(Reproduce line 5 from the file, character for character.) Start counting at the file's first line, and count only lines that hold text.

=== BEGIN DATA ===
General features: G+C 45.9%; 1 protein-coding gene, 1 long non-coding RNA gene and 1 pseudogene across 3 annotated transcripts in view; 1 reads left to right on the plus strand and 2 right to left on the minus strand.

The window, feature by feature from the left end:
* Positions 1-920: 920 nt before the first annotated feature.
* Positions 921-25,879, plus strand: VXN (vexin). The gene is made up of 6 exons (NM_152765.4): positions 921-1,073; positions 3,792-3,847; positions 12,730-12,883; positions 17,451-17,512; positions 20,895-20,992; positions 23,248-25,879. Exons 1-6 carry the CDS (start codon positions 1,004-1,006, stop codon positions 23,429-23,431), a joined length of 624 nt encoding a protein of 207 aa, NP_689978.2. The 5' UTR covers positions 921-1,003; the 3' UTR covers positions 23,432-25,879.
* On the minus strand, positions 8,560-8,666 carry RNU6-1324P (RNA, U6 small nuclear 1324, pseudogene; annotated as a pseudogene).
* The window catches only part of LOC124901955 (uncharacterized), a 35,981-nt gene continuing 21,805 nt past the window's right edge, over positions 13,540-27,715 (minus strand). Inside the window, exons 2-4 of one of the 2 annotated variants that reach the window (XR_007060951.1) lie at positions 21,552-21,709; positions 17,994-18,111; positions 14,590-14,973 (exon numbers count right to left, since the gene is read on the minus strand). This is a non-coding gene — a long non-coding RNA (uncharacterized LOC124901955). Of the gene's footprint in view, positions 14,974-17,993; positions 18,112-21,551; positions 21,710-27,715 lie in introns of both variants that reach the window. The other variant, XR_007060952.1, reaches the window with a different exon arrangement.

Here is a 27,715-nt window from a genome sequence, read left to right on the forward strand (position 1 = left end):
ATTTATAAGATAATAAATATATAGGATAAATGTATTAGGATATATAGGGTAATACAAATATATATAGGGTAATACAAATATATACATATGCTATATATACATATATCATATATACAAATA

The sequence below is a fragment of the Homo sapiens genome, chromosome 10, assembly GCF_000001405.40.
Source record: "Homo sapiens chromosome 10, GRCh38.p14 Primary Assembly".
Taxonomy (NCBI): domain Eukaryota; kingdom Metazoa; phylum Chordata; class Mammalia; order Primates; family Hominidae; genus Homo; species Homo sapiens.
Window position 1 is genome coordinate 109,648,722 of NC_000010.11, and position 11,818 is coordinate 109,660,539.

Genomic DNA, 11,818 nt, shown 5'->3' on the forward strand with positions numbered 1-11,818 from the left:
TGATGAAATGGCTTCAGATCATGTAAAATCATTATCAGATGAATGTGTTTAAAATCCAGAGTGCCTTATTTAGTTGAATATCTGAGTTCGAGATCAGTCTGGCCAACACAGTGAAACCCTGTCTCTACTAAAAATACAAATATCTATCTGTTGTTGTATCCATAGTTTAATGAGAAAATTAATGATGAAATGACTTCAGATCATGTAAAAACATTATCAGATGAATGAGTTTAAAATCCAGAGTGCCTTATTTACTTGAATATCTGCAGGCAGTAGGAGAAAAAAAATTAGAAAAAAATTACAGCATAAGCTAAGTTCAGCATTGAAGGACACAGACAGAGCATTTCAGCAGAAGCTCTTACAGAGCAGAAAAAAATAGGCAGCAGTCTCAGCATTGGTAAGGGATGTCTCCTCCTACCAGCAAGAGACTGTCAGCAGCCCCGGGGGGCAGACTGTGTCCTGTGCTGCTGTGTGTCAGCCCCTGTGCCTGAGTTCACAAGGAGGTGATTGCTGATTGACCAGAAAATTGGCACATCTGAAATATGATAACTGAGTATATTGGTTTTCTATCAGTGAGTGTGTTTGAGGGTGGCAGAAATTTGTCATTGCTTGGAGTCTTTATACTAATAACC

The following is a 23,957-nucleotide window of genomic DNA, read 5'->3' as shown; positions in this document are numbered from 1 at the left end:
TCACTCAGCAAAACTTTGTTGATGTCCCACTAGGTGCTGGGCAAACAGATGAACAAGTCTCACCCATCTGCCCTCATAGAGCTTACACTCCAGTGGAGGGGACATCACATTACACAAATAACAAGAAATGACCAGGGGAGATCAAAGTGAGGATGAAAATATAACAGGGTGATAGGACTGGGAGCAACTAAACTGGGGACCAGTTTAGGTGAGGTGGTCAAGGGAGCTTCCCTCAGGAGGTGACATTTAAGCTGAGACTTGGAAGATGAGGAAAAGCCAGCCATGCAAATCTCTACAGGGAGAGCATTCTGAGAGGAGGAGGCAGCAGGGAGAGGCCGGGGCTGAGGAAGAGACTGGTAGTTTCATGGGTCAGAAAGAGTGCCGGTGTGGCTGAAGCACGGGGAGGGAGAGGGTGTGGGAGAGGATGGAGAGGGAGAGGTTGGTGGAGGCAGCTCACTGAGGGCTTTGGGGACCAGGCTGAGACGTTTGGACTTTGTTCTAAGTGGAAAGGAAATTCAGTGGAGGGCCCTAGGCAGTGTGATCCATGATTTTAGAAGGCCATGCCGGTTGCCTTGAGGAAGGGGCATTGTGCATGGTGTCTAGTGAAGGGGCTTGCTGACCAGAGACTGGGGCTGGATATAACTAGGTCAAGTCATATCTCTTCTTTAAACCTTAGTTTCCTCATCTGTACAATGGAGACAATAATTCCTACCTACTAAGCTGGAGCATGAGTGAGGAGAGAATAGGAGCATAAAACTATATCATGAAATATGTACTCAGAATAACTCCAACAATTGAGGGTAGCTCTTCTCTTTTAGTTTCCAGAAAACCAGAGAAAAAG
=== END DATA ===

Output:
* On the minus strand, positions 8,560-8,666 carry RNU6-1324P (RNA, U6 small nuclear 1324, pseudogene; annotated as a pseudogene).